• Teresa
    2019-03-24 23:27

    Though uneven of course, "Love and Freindship [sic]," an epistolary story, is hilarious with its constant mentions of sensibility, its unnecessarily despised fathers and the young-lady heroines who are also petty thieves. (Oct 3, 2012)Who changed the spelling of the title? (And I mean the cover of my download, not something done by a GR librarian.) That is not how Jane spells "friend" and it was spelled 'her' way when I opened it last year. Anyway ... while the quality (or the novelty) of the "letters" (almost all her early works are epistolary) seemed to go down as I read on, I don't really want to rate them, as some are not even completed drafts; some mere ideas. No writer wants those to be widely read. (Sept 11, 2013)I didn't reread the witty The History of England, though I remember enjoying it quite a bit when I read it pre-GR.I am now an Austen completist.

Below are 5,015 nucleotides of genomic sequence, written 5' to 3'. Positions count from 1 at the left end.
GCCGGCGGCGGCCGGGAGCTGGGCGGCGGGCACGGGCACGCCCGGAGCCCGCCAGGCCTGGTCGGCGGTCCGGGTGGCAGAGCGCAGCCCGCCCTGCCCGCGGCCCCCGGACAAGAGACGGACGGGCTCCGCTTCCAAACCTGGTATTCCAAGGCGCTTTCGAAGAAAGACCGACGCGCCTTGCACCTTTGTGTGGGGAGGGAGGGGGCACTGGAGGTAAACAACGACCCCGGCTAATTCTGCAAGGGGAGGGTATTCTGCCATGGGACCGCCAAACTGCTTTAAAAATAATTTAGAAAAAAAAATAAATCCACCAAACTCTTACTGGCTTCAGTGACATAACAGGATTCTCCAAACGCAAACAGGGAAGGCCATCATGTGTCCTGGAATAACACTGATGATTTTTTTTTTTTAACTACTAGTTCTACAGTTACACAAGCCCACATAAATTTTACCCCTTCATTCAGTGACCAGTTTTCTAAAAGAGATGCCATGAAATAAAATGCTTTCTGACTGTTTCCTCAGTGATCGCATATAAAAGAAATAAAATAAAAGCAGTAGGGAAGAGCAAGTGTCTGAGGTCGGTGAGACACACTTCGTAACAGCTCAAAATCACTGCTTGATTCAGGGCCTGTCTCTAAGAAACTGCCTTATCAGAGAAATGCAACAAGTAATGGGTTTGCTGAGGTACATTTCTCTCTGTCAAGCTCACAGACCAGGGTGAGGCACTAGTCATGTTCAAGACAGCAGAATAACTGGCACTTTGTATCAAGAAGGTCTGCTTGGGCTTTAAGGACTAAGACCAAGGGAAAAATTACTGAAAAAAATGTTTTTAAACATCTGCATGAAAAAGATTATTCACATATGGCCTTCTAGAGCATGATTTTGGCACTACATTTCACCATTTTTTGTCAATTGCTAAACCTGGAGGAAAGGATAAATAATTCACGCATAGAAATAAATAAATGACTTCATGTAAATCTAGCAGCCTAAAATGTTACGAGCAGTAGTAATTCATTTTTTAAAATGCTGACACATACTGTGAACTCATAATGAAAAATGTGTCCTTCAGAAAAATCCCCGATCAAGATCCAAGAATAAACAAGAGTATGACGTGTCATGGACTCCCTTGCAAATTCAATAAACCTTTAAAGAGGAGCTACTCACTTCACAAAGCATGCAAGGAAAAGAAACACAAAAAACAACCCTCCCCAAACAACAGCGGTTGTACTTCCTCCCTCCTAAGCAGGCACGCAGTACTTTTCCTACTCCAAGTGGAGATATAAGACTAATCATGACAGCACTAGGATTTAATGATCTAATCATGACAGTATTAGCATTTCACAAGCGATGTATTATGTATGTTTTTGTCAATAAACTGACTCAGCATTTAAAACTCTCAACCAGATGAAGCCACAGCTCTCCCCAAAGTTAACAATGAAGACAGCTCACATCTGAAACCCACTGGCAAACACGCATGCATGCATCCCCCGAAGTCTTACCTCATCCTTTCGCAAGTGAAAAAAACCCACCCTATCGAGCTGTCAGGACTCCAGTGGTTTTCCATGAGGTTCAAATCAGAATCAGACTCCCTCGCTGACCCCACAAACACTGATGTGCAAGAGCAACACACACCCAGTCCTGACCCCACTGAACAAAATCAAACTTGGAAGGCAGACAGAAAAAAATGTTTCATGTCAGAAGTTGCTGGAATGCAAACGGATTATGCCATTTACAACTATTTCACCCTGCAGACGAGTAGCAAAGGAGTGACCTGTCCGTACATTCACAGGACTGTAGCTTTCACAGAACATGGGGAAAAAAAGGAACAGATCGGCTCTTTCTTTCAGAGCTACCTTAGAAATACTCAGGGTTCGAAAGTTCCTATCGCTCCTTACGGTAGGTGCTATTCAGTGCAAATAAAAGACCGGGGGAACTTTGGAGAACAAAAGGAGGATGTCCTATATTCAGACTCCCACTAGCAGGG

• Eu amo a lua do lado que eu nunca vi
    2019-03-29 03:15

    Tinha talento para a comédia a jovem Jane Austen. Totalmente hilariante. Valeu a pena ter lido. Vale a pena conferir e conhecer os seus primeiros manuscritos

  • Kim
    2019-04-07 05:15